The Duke of Monmouth’s revolt was a bloody insurrection, needlessly causing the deaths of soldiery and ordinary working folk in the British West Country in 1685. The so-called Glorious Revolution occurred only three years later in 1688/89. The connection is, as it was so often in European history – religion: religion and personal ambition.
The rebellion of the young Duke of Monmouth was made against his own uncle. King James II was the younger brother of Charles II, the Merry Monarch, who had, himself, spent half his life in exile following the murder by Parliament of his father Charles I.
This regicide was the logical but unpopular culmination of the English Civil War, in which Oliver Cromwell’s parliamentary forces (the New Model Army known as ‘Roundheads’) defeated the ‘Cavaliers’, or Royalists. It is the sole occasion when English politicians cut the head off their monarch’s shoulders. The King’s crimes, for which he paid the full price, were that he believed himself monarch by Divine Right (religion again); that he refused to consider a democratic parliament was the best way to govern a fast-developing country; that no parliament should prevent a monarch from spending money gathered by taxation on whatever he liked; that the Constitution was ineffective and should be changed, and finally that he led armies against ‘The People’.
Monmouth was an illegitimate son of Charles II (q.v.) who was in fact a melancholy man, much given to doubts, though he fathered seventeen bastards, almost all recognised. A group of them were given Dukedoms (q.v.). With his Queen and wife Catherine of Braganza he had plenty of real affection but no children. Young Monmouth was even better looking in a swarthy way than his father, but he failed to accept that his father had no intention of making him his heir, on account of his illegitimacy. This made him melancholy too. He was popular with the people, probably because of his looks, figure and romantic background, but he failed to gain any political benefit from the crises of Father’s unsettled reign.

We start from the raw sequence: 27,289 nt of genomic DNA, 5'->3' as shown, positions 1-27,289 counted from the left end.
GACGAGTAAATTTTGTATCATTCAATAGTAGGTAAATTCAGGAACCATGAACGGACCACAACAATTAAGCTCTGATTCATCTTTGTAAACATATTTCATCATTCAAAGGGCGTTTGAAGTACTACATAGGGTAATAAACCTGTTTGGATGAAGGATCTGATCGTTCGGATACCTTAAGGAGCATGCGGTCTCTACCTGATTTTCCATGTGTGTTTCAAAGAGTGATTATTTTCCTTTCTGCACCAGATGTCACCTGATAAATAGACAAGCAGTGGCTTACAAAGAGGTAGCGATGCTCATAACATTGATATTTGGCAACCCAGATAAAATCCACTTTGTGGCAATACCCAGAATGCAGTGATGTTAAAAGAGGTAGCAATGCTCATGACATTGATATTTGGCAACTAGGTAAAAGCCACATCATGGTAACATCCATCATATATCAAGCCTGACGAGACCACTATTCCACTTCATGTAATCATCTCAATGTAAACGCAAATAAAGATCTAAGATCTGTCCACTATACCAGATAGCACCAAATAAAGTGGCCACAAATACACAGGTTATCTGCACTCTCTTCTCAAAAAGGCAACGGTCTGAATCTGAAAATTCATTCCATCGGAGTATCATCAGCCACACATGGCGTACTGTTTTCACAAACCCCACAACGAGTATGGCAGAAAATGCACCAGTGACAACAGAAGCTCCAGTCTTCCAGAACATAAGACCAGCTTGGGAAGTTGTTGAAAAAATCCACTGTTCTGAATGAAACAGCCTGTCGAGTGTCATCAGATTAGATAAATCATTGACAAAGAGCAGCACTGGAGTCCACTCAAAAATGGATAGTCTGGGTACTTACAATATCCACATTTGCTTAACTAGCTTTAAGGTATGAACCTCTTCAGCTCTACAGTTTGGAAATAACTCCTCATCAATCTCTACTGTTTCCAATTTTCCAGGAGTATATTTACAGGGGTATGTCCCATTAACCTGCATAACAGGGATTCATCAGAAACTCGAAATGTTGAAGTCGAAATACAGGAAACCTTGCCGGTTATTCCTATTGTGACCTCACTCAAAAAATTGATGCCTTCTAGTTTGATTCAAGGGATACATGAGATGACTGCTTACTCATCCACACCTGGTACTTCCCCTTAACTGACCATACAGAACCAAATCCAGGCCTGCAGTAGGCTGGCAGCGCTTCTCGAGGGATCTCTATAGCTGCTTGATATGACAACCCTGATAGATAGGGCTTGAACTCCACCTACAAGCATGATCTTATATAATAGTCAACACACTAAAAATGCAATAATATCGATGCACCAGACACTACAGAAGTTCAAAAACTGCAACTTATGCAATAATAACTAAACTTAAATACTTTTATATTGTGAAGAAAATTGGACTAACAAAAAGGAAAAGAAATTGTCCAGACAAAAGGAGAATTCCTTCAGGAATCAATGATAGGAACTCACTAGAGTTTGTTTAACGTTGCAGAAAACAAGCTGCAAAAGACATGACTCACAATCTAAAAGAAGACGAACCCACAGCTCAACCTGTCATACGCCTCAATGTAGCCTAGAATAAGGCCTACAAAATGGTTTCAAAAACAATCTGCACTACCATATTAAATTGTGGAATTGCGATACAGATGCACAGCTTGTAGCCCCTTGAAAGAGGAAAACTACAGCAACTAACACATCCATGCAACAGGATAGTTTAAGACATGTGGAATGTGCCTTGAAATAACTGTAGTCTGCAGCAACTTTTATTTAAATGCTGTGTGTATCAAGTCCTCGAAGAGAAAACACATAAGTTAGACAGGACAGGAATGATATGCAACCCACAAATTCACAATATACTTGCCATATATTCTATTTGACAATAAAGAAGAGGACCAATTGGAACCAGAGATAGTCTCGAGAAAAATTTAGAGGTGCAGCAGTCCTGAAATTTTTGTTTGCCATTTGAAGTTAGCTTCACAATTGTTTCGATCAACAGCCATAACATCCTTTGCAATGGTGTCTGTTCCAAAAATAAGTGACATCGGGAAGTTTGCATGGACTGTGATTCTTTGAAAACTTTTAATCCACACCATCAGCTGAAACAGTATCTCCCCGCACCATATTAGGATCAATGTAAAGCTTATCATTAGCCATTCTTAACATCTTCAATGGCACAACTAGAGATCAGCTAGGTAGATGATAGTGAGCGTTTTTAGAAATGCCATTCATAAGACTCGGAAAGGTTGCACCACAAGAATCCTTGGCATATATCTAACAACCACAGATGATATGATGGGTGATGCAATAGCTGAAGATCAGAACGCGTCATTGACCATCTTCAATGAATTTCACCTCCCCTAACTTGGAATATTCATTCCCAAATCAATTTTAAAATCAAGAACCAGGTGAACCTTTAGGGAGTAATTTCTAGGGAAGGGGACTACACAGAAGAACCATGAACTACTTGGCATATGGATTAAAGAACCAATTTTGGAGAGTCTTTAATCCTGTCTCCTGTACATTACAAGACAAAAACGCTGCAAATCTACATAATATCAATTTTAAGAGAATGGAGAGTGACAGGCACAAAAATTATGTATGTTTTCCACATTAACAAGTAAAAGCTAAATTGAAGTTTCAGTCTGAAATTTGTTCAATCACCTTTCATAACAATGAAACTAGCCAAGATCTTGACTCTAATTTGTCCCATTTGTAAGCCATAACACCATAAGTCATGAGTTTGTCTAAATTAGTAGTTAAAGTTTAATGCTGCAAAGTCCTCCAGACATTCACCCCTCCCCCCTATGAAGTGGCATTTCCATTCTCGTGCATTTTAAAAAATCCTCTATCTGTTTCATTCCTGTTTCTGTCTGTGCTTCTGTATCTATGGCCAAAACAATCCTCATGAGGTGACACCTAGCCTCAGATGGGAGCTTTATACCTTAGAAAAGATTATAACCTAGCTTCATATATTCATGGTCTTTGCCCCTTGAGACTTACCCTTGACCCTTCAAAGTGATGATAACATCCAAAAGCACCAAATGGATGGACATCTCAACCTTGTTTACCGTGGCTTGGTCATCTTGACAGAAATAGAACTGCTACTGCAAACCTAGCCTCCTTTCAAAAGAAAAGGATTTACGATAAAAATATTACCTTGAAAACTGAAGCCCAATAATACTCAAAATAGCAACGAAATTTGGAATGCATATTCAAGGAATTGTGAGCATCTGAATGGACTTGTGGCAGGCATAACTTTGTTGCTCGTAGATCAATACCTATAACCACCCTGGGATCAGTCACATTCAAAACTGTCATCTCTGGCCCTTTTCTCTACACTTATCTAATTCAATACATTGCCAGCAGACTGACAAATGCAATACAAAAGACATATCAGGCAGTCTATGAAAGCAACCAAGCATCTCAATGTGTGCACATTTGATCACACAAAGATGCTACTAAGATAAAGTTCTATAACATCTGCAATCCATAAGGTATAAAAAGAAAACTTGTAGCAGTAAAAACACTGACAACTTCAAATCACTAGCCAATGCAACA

Above all, the Duke of Monmouth was brainless, proud and weak. His talents, if he had any, were lacking in substance. When his father died at fifty-five, his brother James ascended the throne as a Roman Catholic, which fact in itself was bound to cause trouble. England had been Protestant since Henry VIII and Catholics were suspect, mistrusted and hated. Monmouth’s fellow Duke, the Argyll, led a revolt in Scotland and persuaded the foolish and ambitious Monmouth to raise a rebellion in the West Country.
He raised armies (mostly mercenary though thousands of Westcountrymen swelled the ranks) without too much trouble, landed at the beautiful port of Lyme Regis in Dorset, and got himself proclaimed King at Taunton. But his support was limited, and many folk from Devon, Somerset and Cornwall were doubtful. From many families, one or two sons would set out for Taunton and Monmouth’s standard, leaving perhaps a disenchanted couple more behind on the farm. It was a difficult and sad time in England.